A Jefferson Parish jury Wednesday convicted Carey Garrison of manslaughter in the 2011 shooting death of Anthony Williams in Marrero, rejecting the idea that he acted purely in self-defense but not going as far as the second-degree murder verdict sought by prosecutors.

The verdict means Garrison, 20, will be sentenced to up to 40 years in prison. A second-degree murder conviction would have carried a mandatory life sentence.

Garrison will find out how long he’ll spend in prison when he is sentenced on Oct. 14.

The shooting took place on Buccola Avenue just after a Martin Luther King Day parade on Jan. 17, 2011.

Garrison, then 17, told investigators he had heard that Williams, known as “Fat Tony” and said to be part of a gang called the Shire Boys, meant to kill him.

When Williams cornered him at the end of the dead-end street where Garrison lived, the two scuffled. Garrison grabbed Williams’ gun from his waist and shot him several times.

Garrison said he remembered firing only the first shot and then “blacked out,” but prosecutors told jurors during the three-day trial that the additional bullets fired into Williams’ body while he fell and lay bleeding on the street were the acts of a cold-blooded killer.

Garrison was led out of the courtroom in handcuffs Wednesday. The jury deliberated for just over two hours.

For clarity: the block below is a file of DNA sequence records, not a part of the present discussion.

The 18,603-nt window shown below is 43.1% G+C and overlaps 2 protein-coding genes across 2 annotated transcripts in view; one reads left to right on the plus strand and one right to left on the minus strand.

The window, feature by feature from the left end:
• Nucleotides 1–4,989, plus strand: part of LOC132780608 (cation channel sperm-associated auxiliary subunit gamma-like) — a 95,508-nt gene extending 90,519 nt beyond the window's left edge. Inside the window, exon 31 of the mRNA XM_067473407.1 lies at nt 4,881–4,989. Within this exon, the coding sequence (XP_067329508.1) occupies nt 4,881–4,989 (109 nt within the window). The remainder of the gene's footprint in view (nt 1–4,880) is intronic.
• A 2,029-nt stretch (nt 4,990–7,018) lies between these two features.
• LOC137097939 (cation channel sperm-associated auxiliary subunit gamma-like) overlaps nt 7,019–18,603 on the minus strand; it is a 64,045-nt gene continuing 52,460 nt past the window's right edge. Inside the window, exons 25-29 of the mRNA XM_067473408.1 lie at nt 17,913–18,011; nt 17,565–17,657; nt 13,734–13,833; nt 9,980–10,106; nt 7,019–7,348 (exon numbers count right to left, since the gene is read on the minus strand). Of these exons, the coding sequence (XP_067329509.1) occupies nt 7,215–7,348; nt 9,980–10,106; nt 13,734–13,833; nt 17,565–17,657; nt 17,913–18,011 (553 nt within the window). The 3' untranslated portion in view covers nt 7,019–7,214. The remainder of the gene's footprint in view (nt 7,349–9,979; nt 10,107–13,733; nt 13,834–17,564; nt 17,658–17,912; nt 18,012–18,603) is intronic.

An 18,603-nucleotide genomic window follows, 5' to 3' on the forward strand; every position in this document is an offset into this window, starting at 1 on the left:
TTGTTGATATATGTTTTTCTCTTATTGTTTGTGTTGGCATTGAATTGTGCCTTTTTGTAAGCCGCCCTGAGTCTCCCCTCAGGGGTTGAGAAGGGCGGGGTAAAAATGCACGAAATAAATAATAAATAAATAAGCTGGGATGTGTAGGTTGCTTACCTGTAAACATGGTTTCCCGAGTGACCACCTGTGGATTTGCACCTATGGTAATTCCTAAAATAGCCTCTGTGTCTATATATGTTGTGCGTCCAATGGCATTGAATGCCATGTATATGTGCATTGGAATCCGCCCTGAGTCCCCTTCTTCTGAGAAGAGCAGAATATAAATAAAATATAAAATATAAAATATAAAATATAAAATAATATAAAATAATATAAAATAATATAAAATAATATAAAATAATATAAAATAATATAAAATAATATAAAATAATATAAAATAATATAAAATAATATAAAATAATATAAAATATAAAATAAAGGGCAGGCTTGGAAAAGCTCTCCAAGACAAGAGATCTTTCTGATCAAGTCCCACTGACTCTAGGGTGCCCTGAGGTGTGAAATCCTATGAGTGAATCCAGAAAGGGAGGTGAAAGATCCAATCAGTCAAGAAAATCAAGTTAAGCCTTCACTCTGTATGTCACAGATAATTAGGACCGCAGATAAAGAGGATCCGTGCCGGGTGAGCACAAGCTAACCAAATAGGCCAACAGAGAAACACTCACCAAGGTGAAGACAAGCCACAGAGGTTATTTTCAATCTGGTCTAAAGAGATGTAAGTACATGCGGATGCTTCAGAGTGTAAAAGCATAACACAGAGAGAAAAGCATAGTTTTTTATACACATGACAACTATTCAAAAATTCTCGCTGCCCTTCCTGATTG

In closing arguments, prosecutors attempted to cast doubt on Garrison’s version of events.

Prosecutor Seth Shute said Garrison and Williams were the only two people who could explain why the shooting occurred, and that with Williams dead, Garrison was “feeding you stuff to get him off the hook.”

“Who told us that Tony was coming to hurt him? Only Carey Garrison,” Shute said.

Defense attorney Andrew Duffy, however, painted the investigation as one that had zeroed in on Garrison from the start and had no interest in figuring out why Williams went to Garrison’s street after the parade armed with a gun.

He said that if Garrison hadn’t acted as he did, seizing the gun, he would have been shot and Williams would have been on trial.

Duffy said Garrison made a split-second decision that saved his life, rooted in the survival instinct of fight-or-flight.

But prosecutors said photos of Williams’ bullet-riddled body and testimony from ballistics experts tell a different tale, with gunshot wounds under Williams’ arm and his head showing how Garrison stood over him and shot him several more times.

Prosecutor Josh Vanderhooft noted that one of the bullets entered Williams’ buttocks and exited through his clavicle, suggesting he was bent over and facing away from Garrison at that moment.

Prosecutors cited the convenience of Garrison’s memory loss — that he “blacked out” during the period in which he fired several more times while Williams fell and after he hit the ground.

In the end, the jury split the difference between what the two sides requested, convicting Garrison of manslaughter — a charge that he himself was said to have suggested.

Matthew Vazquez, lead investigator with the Jefferson Parish Sheriff’s Office, testified Tuesday that during an unrecorded portion of his interview, Garrison asked if he could just admit to manslaughter and get it over with.